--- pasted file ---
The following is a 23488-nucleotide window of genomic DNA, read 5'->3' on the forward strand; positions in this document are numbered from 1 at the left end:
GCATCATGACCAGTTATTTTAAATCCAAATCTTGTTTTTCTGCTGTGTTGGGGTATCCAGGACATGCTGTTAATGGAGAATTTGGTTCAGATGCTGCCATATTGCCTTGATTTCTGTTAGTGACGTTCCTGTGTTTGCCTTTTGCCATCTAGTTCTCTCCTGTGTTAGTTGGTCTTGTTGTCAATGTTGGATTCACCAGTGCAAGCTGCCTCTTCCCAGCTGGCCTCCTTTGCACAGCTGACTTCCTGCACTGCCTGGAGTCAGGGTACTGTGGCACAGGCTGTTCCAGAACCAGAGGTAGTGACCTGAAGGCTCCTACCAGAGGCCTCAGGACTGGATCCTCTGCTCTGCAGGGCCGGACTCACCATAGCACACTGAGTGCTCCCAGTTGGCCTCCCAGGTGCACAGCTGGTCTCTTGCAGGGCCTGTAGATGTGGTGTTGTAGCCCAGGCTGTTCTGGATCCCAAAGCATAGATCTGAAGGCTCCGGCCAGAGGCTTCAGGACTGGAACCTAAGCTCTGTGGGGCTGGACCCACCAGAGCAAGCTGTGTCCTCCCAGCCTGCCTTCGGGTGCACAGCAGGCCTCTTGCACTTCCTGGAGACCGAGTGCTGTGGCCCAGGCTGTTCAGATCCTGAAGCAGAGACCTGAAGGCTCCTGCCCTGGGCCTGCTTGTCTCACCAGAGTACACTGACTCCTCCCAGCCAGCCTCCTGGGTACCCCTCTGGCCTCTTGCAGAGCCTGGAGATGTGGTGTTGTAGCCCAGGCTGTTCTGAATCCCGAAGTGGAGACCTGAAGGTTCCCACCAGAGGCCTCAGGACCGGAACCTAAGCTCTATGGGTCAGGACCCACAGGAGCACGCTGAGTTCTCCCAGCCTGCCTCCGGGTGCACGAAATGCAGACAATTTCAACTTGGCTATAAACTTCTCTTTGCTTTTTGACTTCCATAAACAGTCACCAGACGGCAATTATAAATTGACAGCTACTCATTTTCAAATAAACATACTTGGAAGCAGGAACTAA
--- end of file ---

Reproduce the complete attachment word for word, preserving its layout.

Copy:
The following is a 23488-nucleotide window of genomic DNA, read 5'->3' on the forward strand; positions in this document are numbered from 1 at the left end:
GCATCATGACCAGTTATTTTAAATCCAAATCTTGTTTTTCTGCTGTGTTGGGGTATCCAGGACATGCTGTTAATGGAGAATTTGGTTCAGATGCTGCCATATTGCCTTGATTTCTGTTAGTGACGTTCCTGTGTTTGCCTTTTGCCATCTAGTTCTCTCCTGTGTTAGTTGGTCTTGTTGTCAATGTTGGATTCACCAGTGCAAGCTGCCTCTTCCCAGCTGGCCTCCTTTGCACAGCTGACTTCCTGCACTGCCTGGAGTCAGGGTACTGTGGCACAGGCTGTTCCAGAACCAGAGGTAGTGACCTGAAGGCTCCTACCAGAGGCCTCAGGACTGGATCCTCTGCTCTGCAGGGCCGGACTCACCATAGCACACTGAGTGCTCCCAGTTGGCCTCCCAGGTGCACAGCTGGTCTCTTGCAGGGCCTGTAGATGTGGTGTTGTAGCCCAGGCTGTTCTGGATCCCAAAGCATAGATCTGAAGGCTCCGGCCAGAGGCTTCAGGACTGGAACCTAAGCTCTGTGGGGCTGGACCCACCAGAGCAAGCTGTGTCCTCCCAGCCTGCCTTCGGGTGCACAGCAGGCCTCTTGCACTTCCTGGAGACCGAGTGCTGTGGCCCAGGCTGTTCAGATCCTGAAGCAGAGACCTGAAGGCTCCTGCCCTGGGCCTGCTTGTCTCACCAGAGTACACTGACTCCTCCCAGCCAGCCTCCTGGGTACCCCTCTGGCCTCTTGCAGAGCCTGGAGATGTGGTGTTGTAGCCCAGGCTGTTCTGAATCCCGAAGTGGAGACCTGAAGGTTCCCACCAGAGGCCTCAGGACCGGAACCTAAGCTCTATGGGTCAGGACCCACAGGAGCACGCTGAGTTCTCCCAGCCTGCCTCCGGGTGCACGAAATGCAGACAATTTCAACTTGGCTATAAACTTCTCTTTGCTTTTTGACTTCCATAAACAGTCACCAGACGGCAATTATAAATTGACAGCTACTCATTTTCAAATAAACATACTTGGAAGCAGGAACTAA